Flexing Her Bitch MuscleSeptember 30, 2015
The semester has barely started and Darlene is already flexing her bitch muscle. She’s back in her little brick room inside a larger brick building standing in front of people even her colleagues say are ‘as dumb as a brick.’
Darlene doesn’t see it that way.
She sees the potential.
She sees the magic.
She sees the struggle.
She rolls up her sleeves. Digs her trench. Puts them in line. One by one. Builds a future with those so called bricks.
The foundation is laid. Education is the mortar. Darlene flexes her bitch muscle so none of those bricks crumble.
Second day of school. Darlene wants to get to her car. Smoke. Drink the coffee she drained from the glass pot in the teachers’ lounge. Three class sets of senior quick writes on a ‘moment in life that had a profound effect on you.’ She assigns it early to get a feel for what she’ll be dealing with for the term. A glance at the top sheet beneath a pink paperclip of the first stack catches her eye.
Clean penmanship. Bonus. Shows the writer’s intelligent. No overly loopy lettering. No hearts or balloons over small case letter Is. Paragraphs indented. Quote marks for dialogue. Who is this kid and why is she in Dar’s class? Darlene always gets the third tiers. The ones with special needs. The ones lugging emotional loadstones.
Standing behind her desk, Jerry Garcia smiling down upon her from the painting on cinder blocks done by a kid who later ran off never to be heard from again, Dar reads.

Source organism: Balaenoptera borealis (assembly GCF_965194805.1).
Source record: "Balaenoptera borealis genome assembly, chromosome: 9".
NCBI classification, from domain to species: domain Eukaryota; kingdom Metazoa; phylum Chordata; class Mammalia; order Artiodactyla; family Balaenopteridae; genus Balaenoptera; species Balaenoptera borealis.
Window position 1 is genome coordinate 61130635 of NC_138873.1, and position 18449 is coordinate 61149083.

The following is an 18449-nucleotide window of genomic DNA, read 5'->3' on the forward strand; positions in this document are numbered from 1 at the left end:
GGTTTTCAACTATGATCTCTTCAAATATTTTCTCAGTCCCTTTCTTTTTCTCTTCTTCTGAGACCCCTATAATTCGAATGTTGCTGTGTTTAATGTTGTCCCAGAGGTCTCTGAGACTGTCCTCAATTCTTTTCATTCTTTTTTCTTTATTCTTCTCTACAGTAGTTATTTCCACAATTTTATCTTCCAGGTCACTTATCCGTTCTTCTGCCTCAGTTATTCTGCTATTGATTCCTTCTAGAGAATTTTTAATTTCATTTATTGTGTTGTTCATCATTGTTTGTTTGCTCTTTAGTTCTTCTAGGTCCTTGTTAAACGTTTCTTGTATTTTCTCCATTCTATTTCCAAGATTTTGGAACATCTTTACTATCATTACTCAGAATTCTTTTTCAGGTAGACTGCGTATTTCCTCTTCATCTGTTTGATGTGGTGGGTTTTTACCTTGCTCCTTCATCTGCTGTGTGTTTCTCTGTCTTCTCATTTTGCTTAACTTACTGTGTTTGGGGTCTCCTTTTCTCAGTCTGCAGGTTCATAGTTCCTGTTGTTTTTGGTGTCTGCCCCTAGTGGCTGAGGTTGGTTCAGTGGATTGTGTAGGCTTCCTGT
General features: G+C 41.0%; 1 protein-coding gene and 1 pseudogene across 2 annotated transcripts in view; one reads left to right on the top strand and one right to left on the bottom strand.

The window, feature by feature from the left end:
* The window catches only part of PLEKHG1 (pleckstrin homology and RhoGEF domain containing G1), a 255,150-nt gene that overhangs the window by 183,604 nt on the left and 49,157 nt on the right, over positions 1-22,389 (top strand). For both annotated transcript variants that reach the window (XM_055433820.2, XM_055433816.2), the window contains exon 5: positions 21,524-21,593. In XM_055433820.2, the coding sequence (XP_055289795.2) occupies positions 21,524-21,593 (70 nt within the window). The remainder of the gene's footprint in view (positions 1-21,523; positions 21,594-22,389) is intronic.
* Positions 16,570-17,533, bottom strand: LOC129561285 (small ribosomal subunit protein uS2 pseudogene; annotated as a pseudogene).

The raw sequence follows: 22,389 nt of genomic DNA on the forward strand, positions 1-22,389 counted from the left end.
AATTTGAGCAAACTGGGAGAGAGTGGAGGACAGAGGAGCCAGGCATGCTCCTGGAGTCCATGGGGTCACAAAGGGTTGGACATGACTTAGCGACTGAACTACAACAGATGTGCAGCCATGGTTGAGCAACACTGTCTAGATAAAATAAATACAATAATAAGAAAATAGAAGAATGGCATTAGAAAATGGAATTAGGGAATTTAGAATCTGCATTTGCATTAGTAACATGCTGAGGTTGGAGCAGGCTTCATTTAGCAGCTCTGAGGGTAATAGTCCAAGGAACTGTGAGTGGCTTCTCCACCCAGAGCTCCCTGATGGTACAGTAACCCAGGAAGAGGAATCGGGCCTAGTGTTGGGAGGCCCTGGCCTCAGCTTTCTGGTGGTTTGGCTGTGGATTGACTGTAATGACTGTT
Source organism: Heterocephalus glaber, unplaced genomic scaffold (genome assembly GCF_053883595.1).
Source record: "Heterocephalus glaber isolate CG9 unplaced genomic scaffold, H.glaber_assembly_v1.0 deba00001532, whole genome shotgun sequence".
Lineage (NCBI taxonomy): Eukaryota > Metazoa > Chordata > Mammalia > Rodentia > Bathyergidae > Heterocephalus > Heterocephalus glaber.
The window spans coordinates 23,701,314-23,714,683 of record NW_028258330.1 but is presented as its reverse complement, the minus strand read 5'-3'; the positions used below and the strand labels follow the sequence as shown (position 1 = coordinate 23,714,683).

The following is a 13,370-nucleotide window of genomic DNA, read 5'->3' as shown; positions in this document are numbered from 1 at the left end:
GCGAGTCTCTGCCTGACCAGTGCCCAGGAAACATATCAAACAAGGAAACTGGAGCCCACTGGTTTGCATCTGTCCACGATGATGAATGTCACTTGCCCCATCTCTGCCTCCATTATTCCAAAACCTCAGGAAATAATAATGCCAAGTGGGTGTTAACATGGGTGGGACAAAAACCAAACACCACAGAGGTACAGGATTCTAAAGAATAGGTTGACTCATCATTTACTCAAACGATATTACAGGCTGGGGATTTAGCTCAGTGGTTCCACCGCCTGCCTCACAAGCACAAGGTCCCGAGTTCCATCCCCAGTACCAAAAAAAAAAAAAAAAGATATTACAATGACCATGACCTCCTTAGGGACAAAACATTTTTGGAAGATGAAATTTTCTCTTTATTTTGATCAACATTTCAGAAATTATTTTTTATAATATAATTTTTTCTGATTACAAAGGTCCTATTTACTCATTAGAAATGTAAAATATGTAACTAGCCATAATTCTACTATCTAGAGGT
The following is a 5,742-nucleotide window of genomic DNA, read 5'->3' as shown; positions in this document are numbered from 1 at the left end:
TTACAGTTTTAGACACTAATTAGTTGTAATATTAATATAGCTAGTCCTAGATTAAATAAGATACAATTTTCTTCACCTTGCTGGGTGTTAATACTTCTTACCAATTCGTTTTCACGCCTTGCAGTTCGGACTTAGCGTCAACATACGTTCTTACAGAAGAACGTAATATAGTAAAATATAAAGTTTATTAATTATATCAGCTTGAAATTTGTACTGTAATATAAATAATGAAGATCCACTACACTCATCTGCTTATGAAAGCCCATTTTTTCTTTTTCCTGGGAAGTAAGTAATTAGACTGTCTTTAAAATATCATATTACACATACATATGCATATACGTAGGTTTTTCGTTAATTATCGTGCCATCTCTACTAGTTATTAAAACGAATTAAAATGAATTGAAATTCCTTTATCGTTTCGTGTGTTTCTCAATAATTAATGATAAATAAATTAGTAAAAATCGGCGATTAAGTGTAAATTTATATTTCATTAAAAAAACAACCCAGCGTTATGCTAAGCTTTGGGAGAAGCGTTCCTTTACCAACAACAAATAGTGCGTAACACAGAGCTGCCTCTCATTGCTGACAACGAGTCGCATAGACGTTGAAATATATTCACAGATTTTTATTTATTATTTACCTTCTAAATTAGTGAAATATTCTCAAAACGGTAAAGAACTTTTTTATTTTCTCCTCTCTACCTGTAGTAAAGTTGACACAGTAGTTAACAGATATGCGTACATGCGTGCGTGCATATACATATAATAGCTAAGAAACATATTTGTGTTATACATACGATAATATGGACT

‘Two bullets. One for him. One for me. It’s the way it has to be. That’s the American way, right? Self-inflicted justice.’
Dar looks at the name. Stephanie Crawford. Doesn’t recognize it. Doesn’t know the face. Too soon. Odds are it belongs to the pretty girl in the next to last seat nearest the door. Easy in easy out seat. She looked a little more secure of herself. Light makeup, straight blond hair, rose tat on her left shoulder.
Too soon for Dar to be sure.
‘I get the gun from a friend of mine. Tell her I want to learn to shoot. She offers to take me to a range to shoot at targets. I make up a lie about my mom’s boyfriend taking me that afternoon.
‘Doesn’t he have one?’ she asks.
“‘It’s broken,’” I say and she buys the lie.
‘Cool,’ she says. ‘I have to work anyway.’
It’s that easy.
She carries a nine millimeter. Diamond ribbed polymer grip. Purple frame. Sleek, blue barrel. Magazine holds ten but I only need two. One for him and one for me.’
Dar reads fast. It’s the kind of writing that flows, doesn’t make the reader trudge. The body of the paper shares the story of a young woman scorned. A broken trust. A boyfriend who two timed her.
With the friend who lent her the gun.
Dar sits down in her chair. Puts her head in her hands. Reads on knowing every word commits her to the crime. She will be complicit if she doesn’t pick up her phone, call the cops right then- right now.
‘I wait for Jeremy outside his job. The gas station closes at ten. It’s in a bad area. Another homicide for the local cops but one they’ll be able to wrap up for a change. I’ll go in just as he locks up. I’ll put one in his head and one in mine and that’ll be the end of this whole effed-up life. Two bullets. One for him. One for me.’
Dar looks at the empty desk she thinks Stephanie Crawford sat in to write this essay. She was here. She didn’t go through with it. With all of it, at least.
‘She’s there. My ‘friend’ is there. She’s sitting behind the counter, flipping her hair, laughing, seducing him. I hate them both. Two bullets. One for him. One for her.’
Dar leans back, hand over her mouth.
‘The bell above the door tink-tink-tinkles. Abbie looks up, smiles, says, ‘Oh, hey.’ and I shoot her. Jeremy jumps back, looks at me, says, ‘What the fuck, Steph?’ and I shoot him. I drop the gun, leave. Two bullets. One for him. One for her. None for me.’
Finger on the nine, Dar puts down the phone. Takes her lighter. Burns the essay. Has to be fiction or else—
Or else the girl flexed her bitch muscle.